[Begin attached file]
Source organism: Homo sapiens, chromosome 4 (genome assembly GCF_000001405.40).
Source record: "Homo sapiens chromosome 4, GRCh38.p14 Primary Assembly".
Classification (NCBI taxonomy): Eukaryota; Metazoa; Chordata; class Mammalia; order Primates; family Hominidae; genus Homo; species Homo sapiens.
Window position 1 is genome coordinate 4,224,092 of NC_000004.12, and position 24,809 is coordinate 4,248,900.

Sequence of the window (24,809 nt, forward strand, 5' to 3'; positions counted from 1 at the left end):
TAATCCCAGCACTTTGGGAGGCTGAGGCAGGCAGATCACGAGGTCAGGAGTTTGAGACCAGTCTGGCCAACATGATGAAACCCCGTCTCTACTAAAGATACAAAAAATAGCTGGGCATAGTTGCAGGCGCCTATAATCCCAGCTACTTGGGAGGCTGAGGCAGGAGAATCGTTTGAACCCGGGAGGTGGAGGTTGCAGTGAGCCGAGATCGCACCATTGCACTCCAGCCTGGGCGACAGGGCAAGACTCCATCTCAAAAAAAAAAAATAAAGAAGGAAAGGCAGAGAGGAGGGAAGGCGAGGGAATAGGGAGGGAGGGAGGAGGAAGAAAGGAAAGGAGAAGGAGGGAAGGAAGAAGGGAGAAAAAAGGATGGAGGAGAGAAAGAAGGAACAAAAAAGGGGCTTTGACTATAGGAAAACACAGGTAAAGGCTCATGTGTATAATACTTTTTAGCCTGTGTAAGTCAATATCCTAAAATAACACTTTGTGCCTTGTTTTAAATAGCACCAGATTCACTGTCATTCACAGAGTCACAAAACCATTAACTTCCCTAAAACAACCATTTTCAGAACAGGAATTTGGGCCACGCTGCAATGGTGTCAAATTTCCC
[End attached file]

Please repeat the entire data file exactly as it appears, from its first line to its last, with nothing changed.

Source organism: Homo sapiens, chromosome 4 (genome assembly GCF_000001405.40).
Source record: "Homo sapiens chromosome 4, GRCh38.p14 Primary Assembly".
Classification (NCBI taxonomy): Eukaryota; Metazoa; Chordata; class Mammalia; order Primates; family Hominidae; genus Homo; species Homo sapiens.
Window position 1 is genome coordinate 4,224,092 of NC_000004.12, and position 24,809 is coordinate 4,248,900.

Sequence of the window (24,809 nt, forward strand, 5' to 3'; positions counted from 1 at the left end):
TAATCCCAGCACTTTGGGAGGCTGAGGCAGGCAGATCACGAGGTCAGGAGTTTGAGACCAGTCTGGCCAACATGATGAAACCCCGTCTCTACTAAAGATACAAAAAATAGCTGGGCATAGTTGCAGGCGCCTATAATCCCAGCTACTTGGGAGGCTGAGGCAGGAGAATCGTTTGAACCCGGGAGGTGGAGGTTGCAGTGAGCCGAGATCGCACCATTGCACTCCAGCCTGGGCGACAGGGCAAGACTCCATCTCAAAAAAAAAAAATAAAGAAGGAAAGGCAGAGAGGAGGGAAGGCGAGGGAATAGGGAGGGAGGGAGGAGGAAGAAAGGAAAGGAGAAGGAGGGAAGGAAGAAGGGAGAAAAAAGGATGGAGGAGAGAAAGAAGGAACAAAAAAGGGGCTTTGACTATAGGAAAACACAGGTAAAGGCTCATGTGTATAATACTTTTTAGCCTGTGTAAGTCAATATCCTAAAATAACACTTTGTGCCTTGTTTTAAATAGCACCAGATTCACTGTCATTCACAGAGTCACAAAACCATTAACTTCCCTAAAACAACCATTTTCAGAACAGGAATTTGGGCCACGCTGCAATGGTGTCAAATTTCCC